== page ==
Thursday, 23 April 2015

Raising Steam by Terry Pratchett

Reviewer: Catriona Troth

What we thought: Back in summer 2013, Terry Pratchett came to Beaconsfield Library. He and Rob Wikins, his close friend and assistant, had just sent off the first draft of Raising Steam to their editor. Rob read a passage from near the beginning, when the Discworld gets its first glimpse of a steam train.

“The bystanders, most of whom were by now byrunners, and in certain instances bystampeders, fled and complained, except of course for every little boy of any age who followed it with eyes open wide, vowing there and then that he would be the captain of the terrible noxious engine, oh yes, indeed!”

It’s clear on every page of this book that Terry and Rob are still at heart small boys goggling at a locomotive. The love of steam is woven into every passage.

Raising Steam sees the return of Moist von Lipwig, former conman and thief, whose gift of getting along with people of all species have led him to run, in turn, Ankh-Morpork’s Post Office, Clacks, Bank, Mint – and now the Ankh-Morpork and Sto Plains Hygenic Railway. Under the (largely) benign direction of Vetenari, he finds himself in partnership with engineering genius, Dick Simnel, and serial entrepreneur Sir Harry King, the King of the Golden River (formerly Piss Harry).

What begins as an idea to build a line from Ankh-Morpork to Sto Lat, to enable fresh produce to be brought to the city before it spoils, becomes a race against time to build a line all the way to Uberwald when the Low King of the Dwarfs is overthrown by extremists.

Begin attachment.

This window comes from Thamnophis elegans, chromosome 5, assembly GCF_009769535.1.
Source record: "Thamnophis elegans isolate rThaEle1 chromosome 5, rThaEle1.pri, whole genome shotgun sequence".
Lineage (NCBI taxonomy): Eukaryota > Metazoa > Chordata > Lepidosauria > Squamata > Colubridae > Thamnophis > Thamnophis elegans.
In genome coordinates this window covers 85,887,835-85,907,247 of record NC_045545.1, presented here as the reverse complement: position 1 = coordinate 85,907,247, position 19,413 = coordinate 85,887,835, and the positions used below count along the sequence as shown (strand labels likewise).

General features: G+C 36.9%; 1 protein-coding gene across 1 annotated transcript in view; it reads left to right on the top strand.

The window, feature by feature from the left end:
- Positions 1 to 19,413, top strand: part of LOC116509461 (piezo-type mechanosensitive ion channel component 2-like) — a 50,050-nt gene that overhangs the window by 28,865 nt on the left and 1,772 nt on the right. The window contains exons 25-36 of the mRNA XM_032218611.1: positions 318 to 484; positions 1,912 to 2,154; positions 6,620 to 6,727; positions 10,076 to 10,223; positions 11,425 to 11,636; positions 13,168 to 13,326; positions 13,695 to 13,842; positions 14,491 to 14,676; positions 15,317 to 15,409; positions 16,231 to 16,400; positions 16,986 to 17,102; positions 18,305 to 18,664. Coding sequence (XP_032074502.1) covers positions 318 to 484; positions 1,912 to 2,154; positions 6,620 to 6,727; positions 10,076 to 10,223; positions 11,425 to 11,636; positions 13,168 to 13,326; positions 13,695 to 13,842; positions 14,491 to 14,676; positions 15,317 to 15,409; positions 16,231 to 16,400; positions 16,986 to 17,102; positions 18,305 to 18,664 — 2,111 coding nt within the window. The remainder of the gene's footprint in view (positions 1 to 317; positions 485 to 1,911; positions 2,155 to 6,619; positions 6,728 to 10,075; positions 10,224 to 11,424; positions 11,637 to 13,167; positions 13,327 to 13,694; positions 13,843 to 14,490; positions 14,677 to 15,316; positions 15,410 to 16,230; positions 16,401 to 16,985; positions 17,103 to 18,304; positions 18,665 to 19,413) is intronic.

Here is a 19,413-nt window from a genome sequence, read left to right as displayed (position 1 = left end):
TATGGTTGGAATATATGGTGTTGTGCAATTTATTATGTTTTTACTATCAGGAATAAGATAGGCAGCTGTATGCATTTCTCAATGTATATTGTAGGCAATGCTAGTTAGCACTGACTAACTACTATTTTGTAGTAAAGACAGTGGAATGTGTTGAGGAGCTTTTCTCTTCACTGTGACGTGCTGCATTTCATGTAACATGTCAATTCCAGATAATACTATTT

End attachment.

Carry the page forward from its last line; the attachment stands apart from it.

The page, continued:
But like all Discworld books, this is so much more than a story about the building of a railway. With his sights as firmly as ever on our world, in this, his last adult Discworld novel, Pratchett tackles terrorism and religious fundamentalism. It’s perhaps not his most subtle dig ever, but when the grags – the deep dwarfs that want to bring down the modern world - destroy one of clacks towers on which Ankh-Morpork’s communications depend, Vetanari’s response is “This isn’t war. This is a crime.”

One theme that has run through all the Discworld novels is the redemption of species once regarded with fear and suspicion. Trolls, werewolves, vampires - they've all been given a chance to show that they, too, are just as human as the rest of us. And now it is the turn of the goblins, first introduced in Unseen Academicals and enlarged upon in Snuff, to complete their road to hero status. For it turns out the goblins are very good mechanics indeed, as well as determined fighters.

In fact the only species I can think of who have never been redeemed by Pratchett are the Elves, who in Lords and Ladies turned out to be very unpleasant indeed. Perhaps in the Discworld’s very last outing, Shepherd’s Crown, (the fourth and last Tiffany Aching book, to be published in September) they too may get their chance.

I can’t wait.

You’ll enjoy this if you like: Any of Terry Pratchett's books, especially the Moist von Lipwig stories (Going Postal, Making Money); The Titfield Thunderbolt (film)

Avoid if you don’t like: Satire based on a fantasy world.

Ideal accompaniments: A cup of tea and a bacon sandwich, cooked on the stoker's shovel.

Genre: Humour, Satire

Available from Amazon

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